Having it Happen
I was 19 when I met my fairy good mother. Thirty four years later, in February of 2009, Mayme and I had our last conversation. She is the … voice in 100 VOICES – AMERICANS TALK ABOUT CHANGE.
I found Mayme through her daughter Margie. She was in a nursing home and spending her days increasingly occupied with Alzheimer’s. In spite of her condition, Mayme remembered me immediately and, well above the fog of her diagnosis, she spoke for ten minutes or more as she always had. Among here words were these. “Change,” she said, “is taking everything we have and listening to it so we can know where to go next.”
Mayme Porter was likely in her early 50’s when we first met. She was a professor of Education at Austin College, the small liberal arts college where I was a freshman. Mayme became my fairy got mother over time, but looking back I can see it didn’t take long.
She saw me through my parent’s divorce in the Spring of my freshman year. She talked Literature and Psychology as I moved towards majoring in both. She housed and nursed me on the occasion of all four wisdom teeth being extracted. She introduced me to sanity, if not life-saving health care processes.
I began preventative treatments, also at 19, with our friend Jim whose magnificent chiropractic practice was based way ahead of its time in the generous and exacting art of applied kinesiology. There was one day I’ll always remember when I needed Jim for treatment beyond prevention. I had somehow wrenched my 21-year-old neck out of whack while running around the track. I called and Jim was available presto – even though the same night of my neck fiasco a fire had scurried through his offices and he had to treat me among ashes.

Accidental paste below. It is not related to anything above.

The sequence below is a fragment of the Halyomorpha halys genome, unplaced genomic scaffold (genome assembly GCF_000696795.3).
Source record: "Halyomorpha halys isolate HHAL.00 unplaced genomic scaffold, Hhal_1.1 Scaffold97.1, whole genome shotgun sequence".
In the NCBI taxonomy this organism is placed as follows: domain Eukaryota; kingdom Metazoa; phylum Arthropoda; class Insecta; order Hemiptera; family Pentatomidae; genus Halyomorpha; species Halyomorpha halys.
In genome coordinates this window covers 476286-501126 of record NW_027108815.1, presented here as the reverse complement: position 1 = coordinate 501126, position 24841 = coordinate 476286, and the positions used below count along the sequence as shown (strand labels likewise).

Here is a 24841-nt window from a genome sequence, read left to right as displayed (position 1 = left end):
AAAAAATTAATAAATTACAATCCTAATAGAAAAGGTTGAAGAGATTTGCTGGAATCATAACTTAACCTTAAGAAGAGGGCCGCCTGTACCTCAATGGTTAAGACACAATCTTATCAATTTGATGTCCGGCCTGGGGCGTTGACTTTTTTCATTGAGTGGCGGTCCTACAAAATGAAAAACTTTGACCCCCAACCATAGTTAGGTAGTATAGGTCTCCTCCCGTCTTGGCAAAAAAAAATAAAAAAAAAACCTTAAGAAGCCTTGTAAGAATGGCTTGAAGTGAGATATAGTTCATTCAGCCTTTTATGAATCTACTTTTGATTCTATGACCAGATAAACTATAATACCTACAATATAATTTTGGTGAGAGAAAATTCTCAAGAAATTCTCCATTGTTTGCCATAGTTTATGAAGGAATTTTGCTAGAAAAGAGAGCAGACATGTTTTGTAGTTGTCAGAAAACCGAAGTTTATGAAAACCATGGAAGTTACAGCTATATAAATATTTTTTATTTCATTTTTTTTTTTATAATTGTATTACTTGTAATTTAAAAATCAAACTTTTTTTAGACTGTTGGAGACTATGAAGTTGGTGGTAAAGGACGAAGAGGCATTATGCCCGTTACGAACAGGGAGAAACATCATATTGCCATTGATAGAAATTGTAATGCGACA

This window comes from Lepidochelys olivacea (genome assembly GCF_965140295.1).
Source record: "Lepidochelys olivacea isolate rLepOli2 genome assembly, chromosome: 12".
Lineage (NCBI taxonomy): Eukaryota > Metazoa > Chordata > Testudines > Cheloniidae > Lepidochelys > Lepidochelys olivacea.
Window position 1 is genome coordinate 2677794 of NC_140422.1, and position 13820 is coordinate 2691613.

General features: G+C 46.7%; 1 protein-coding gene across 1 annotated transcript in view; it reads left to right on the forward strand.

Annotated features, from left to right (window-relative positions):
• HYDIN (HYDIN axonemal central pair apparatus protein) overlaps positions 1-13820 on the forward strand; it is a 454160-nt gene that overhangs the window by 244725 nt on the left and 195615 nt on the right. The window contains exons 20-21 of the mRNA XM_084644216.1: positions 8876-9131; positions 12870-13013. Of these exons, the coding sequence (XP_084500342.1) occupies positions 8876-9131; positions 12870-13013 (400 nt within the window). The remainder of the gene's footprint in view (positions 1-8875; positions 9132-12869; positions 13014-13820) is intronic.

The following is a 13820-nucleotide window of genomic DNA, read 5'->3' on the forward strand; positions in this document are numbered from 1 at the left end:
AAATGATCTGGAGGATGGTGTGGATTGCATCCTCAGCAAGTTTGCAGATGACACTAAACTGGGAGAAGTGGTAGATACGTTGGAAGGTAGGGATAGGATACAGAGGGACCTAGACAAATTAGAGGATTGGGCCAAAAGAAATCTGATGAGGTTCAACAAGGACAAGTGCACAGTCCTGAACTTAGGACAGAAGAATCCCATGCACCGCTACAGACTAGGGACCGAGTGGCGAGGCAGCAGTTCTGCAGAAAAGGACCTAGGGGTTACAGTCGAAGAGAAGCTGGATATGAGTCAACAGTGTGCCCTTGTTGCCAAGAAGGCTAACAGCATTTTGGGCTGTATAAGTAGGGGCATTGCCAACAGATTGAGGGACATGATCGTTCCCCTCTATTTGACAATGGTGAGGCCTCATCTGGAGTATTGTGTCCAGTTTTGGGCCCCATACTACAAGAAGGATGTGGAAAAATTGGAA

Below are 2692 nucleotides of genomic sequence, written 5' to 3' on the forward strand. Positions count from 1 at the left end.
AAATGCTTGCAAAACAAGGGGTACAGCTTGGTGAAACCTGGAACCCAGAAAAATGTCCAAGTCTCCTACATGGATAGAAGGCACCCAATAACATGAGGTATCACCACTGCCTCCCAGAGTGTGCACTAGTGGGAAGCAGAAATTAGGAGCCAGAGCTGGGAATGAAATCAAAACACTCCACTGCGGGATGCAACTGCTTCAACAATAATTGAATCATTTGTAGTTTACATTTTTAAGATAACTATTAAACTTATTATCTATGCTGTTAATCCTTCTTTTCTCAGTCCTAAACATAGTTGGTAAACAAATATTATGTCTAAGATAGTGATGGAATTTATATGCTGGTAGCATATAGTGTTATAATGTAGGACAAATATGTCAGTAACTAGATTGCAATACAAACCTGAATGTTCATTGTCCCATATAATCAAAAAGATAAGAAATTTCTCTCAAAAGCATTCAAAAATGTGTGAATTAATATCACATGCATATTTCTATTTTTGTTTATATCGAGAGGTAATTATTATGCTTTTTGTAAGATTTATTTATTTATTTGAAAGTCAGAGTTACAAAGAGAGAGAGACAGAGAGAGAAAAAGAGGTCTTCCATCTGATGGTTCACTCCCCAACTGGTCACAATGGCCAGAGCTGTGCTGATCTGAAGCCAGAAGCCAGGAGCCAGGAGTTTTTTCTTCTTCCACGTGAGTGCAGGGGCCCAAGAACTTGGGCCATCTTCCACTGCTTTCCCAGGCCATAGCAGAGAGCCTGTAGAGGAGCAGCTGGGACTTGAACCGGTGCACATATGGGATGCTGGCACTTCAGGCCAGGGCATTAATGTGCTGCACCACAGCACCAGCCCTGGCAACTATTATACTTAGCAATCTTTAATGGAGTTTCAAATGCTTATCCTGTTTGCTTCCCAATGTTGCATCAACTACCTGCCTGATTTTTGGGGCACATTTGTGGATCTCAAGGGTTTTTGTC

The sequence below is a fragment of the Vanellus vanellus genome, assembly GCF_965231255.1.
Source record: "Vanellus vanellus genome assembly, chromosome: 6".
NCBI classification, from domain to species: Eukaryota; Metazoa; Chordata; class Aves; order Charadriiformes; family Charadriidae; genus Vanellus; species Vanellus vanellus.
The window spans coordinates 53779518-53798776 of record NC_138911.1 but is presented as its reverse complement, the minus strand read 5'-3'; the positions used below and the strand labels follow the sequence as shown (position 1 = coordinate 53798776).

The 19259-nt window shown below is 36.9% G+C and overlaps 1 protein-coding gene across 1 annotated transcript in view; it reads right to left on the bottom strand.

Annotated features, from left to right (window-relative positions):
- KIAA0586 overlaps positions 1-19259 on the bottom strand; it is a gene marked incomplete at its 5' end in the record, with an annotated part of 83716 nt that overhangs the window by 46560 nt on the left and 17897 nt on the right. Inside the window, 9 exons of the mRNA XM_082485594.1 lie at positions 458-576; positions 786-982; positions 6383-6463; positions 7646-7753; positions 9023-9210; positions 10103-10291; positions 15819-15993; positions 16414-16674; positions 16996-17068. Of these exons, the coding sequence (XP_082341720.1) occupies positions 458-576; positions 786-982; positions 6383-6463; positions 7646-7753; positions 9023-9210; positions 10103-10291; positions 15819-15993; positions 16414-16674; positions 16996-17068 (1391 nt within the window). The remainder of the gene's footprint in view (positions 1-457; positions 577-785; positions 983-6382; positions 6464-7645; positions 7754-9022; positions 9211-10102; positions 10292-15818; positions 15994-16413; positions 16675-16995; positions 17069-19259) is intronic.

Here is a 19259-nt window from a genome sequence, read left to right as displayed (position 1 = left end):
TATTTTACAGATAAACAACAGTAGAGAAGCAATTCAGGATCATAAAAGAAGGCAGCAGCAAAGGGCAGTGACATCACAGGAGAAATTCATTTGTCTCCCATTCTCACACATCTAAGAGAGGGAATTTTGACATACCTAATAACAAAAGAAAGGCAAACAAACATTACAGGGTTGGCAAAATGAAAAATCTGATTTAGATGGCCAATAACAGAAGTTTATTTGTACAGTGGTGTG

I had come to know Jim first several years prior (probably starting at 19) when at Mayme’s invitation, I’d begun what became years of participation in a small group of super esteemed grown-ups including Jim the chiropractor and Dee and Carolynn, two complete sages masquerading as kindergarten teachers. Together we supported each other through a peer counseling approach Mayme taught us called Re-evaluation Counseling.
Prior to and throughout the years since, I’ve remembered and passed on many of the things Mayme taught me – the one that rides on the soft breeze blowing through my thoughts today is one she told me in our very first conversation. I don’t remember the context, but I remember the words: If you want to help something happen, you have to have it happen.
Everything I lived through and learned from Mayme – including those treatments I had with Jim and my hikes through the shifting terrain of thoughts and feelings unfolding across my young life – had an additional richness because of her early words to me. Everything I lived then and live now helps me know how to be a person – a mom, a wife, a professor, coach, consultant, researcher – a citizen.
This week I’m learning again of the vital nature of experience as a basis for leadership. I’m re-learning with memories of leaders I’ve known and learning anew through direct contact with leaders I have the good fortune to engaging with now. And I’m learning as ever from my own experiences of success and failure and the way this inevitable terrain of life in a body moves through its days refined for focus, as each of us chooses, on service – on innovation and solutions – on helping happen as best we can.